Blue Mountain Coffee: Jamaica’s Treasure Brew

One of the world's most luxurious products is produced right here in the Caribbean. Robert Beers looks at the market for Jamaica's famous Blue Mountain coffee

Illustration by Russel HalfhidePhotograph courtesy the Jamaica Tourist Board

Think old black and white movies, men in fedoras, women in seamed stockings. They glide into café booths and toss down pennies for gulps of coffee, always served in cups and saucers, calling it java, or “Joe”. That was coffee then.

Coffee now, well . . . the dress is anything from Armani to Nike, you plop down on an overstuffed chesterfield, and are relieved of a tidy sum for a mug of latte, or a cappuccino. Today’s era of specialty coffees has turned the bean industry into a beverage business.

Jamaican coffee, considered among the world’s best and at the top of the high-end market, was perfectly positioned for these pricey days, when coffee houses, designed like posh living-rooms, dominate coffeedom.

But the world of coffee, like many other worlds, changed dramatically on September 11. The New York Coffee Exchange, the largest in the western hemisphere, located in the World Trade Centre, was lost, along with so many thousands of innocent lives.

For several years before, the price of raw coffee had itself been under attack, leading to a market free-fall. Back in 1997, it hit a high of three dollars a pound, but recently it dropped below 50 cents a pound, a victim of over-supply.

The weather in South America has been ideal for some time. Brazil, the biggest producer in the world, anticipated a bumper crop last year. Vietnam is entering the market in a big way; once a small producer, it is now capable of a harvest equal to about one-quarter of Brazil’s. Too much coffee for sale around the globe means decreasing prices for growers.

However, it has not meant a big reduction in prices at the grocery or in coffee shops — on the shop shelf, prices have dropped only slightly, and in “latte-land,” prices are actually increasing.

“The customer pays for the rent and the ambience — all the overstuffed chairs cost a lot more than the coffee,” says Grace Bush, manager of an Atlanta coffee lounge.

And one kind of coffee costs a lot more than all the others. Jamaican Blue Mountain is 24-karat coffee. Prices sampled in Miami and Toronto run up to US $40 a pound.

It does not trade on any exchange, and the small volume is always outstripped by high demand.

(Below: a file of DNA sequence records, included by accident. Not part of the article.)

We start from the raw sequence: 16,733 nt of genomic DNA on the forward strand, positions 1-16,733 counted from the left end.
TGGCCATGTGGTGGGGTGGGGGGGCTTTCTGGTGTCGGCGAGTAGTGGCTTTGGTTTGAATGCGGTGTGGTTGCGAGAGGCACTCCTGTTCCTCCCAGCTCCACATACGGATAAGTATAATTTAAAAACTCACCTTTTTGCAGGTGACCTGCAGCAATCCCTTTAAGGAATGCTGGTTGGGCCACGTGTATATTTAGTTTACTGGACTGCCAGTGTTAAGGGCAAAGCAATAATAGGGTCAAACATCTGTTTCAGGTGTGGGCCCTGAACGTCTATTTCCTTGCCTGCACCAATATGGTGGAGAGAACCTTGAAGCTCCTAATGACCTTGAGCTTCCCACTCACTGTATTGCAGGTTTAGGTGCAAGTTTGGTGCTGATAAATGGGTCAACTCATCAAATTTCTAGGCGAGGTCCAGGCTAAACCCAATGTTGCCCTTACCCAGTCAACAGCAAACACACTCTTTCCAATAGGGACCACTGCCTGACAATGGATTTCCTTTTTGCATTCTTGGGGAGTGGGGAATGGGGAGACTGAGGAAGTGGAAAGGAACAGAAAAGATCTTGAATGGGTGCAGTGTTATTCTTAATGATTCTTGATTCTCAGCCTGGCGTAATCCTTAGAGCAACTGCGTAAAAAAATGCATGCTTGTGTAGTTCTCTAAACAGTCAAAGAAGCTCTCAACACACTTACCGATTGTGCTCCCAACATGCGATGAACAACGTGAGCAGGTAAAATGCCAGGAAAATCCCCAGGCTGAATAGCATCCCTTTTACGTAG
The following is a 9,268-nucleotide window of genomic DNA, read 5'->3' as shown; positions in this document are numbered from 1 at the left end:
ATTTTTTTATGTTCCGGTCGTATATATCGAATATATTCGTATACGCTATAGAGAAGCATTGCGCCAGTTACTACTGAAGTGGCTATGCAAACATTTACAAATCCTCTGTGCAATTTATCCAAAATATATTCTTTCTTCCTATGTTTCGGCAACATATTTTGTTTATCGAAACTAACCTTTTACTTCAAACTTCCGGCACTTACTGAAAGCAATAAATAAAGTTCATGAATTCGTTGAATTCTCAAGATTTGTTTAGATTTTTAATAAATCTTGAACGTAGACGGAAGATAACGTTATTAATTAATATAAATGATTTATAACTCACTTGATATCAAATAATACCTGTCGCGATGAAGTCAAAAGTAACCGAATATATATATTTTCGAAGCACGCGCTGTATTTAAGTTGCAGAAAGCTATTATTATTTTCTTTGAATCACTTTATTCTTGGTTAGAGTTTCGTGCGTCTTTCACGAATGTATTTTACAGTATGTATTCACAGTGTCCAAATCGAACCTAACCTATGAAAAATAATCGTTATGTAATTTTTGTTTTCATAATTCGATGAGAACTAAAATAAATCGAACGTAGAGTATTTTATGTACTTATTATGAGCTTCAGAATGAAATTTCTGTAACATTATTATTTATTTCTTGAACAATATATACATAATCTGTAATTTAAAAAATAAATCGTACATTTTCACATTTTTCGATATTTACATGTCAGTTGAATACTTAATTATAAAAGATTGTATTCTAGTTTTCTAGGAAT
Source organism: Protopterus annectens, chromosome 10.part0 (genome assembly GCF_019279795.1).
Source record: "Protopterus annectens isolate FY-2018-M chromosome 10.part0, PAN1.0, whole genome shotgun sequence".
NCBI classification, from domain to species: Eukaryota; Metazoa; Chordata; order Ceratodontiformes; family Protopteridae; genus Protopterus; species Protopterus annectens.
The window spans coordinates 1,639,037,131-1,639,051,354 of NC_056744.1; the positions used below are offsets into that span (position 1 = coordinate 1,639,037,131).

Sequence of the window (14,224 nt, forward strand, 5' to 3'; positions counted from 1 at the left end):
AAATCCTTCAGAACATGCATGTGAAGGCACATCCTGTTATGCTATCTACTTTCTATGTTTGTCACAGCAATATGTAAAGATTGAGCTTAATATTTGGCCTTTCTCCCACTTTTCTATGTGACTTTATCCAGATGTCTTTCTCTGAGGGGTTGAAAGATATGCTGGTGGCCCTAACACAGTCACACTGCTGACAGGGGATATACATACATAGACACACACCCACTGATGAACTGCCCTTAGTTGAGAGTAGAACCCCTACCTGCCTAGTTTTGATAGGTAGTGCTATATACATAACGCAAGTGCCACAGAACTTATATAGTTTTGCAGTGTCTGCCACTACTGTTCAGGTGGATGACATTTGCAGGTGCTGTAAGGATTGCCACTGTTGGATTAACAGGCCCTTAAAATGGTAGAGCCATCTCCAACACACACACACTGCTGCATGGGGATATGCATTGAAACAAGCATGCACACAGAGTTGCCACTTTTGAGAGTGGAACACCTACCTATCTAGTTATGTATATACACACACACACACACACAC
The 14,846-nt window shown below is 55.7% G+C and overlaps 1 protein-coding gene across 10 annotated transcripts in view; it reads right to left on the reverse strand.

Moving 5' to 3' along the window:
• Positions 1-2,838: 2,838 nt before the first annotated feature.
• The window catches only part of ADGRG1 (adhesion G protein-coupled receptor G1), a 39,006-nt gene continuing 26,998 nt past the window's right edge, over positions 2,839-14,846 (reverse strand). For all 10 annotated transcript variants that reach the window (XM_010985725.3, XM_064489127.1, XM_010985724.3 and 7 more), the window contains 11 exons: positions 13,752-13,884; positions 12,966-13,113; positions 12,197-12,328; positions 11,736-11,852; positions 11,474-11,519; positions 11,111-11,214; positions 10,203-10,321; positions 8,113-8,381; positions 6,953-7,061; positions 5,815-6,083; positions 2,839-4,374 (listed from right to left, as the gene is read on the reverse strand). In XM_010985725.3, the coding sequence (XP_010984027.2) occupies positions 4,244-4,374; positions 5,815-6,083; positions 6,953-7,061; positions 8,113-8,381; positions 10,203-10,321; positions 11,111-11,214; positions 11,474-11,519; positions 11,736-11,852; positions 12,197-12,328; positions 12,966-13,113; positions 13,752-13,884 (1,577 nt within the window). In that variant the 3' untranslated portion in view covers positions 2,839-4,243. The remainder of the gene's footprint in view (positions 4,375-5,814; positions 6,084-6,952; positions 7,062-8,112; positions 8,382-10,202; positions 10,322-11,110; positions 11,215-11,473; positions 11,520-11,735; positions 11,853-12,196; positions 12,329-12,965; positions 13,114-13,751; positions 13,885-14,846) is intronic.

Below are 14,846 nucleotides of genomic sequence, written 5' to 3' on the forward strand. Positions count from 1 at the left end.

The Jamaican Coffee Board says the nation’s famous brew is distinctive because of “appearance (big, bold, bluish-green beans) and taste — aromatic, mild acidity, clean (no extraneous taste or smell), sweetish and good body.”

The board is proud that Jamaica’s coffee is grown with a “reduction in the quality and type of pesticides” used, minimising environmental contamination.

Coffee of this price and quality overseas has few competitors, making it a niche brand that goes head-to-head with only Kona from Hawaii, Emerald Mountain from Columbia, and Africa’s Kenya AA.

Yet if you want to stop at a coffee emporium for a mug of Blue Mountain, you may need to travel to a traditionally tea-drinking land where premium products are prized, and things associated with leisure-class wealth are always en vogue, for it is in Japan that 85 per cent of Jamaica’s coffee finds a home.

In the late 1940s, with US soldiers requesting “java” all over occupied Japan, coffee drinking became a fad among the Japanese. “American blend” was the Japanese name for the weak-tasting cup favoured by the GIs, quite bland to a nation that prefers the piquant flavour of spice. In their search for a better blend, the Japanese discovered Jamaica’s superior coffee some 50 years ago.

Only 10 per cent of coffee’s Cadillac ends up in the US, and only five per cent is drunk in Europe and the Caribbean. The rest crosses the Pacific to Japan, where even that dull American blend costs US$3.50 a cup, and Blue Mountain can fetch US$25 for a single mug.

There is an alternative: fly BWIA to Jamaica. Not only will you find the world’s best blend virtually everywhere coffee is served, but the bill will feature black-and-white-era movie prices.

For example, Burger King in Jamaica proudly advertises it serves only Blue Mountain. The price is US 80 cents per cup. For around a dollar, there are many fancier places where the rich brew is served Jamaican-style, individually filtered at your table.

Coffee Industries Ltd. has outlets at locations around the island, including the two international airports, and its coffee houses are perhaps the only source of tins of decaffeinated Blue Mountain.

There’s also a variety of plantation tours offered by various estates located along the slopes of the Blue Mountains in eastern Jamaica.

So one of the world’s most expensive commodities is also one of Jamaica’s greatest bargains. Perhaps not reason enough by itself to plan a visit, but when you factor in the island’s lush terrain, world-class hotels and picturesque inns, and the first spot south of North America where a warm day on a lovely beach is guaranteed, Jamaica is always well worth the trip.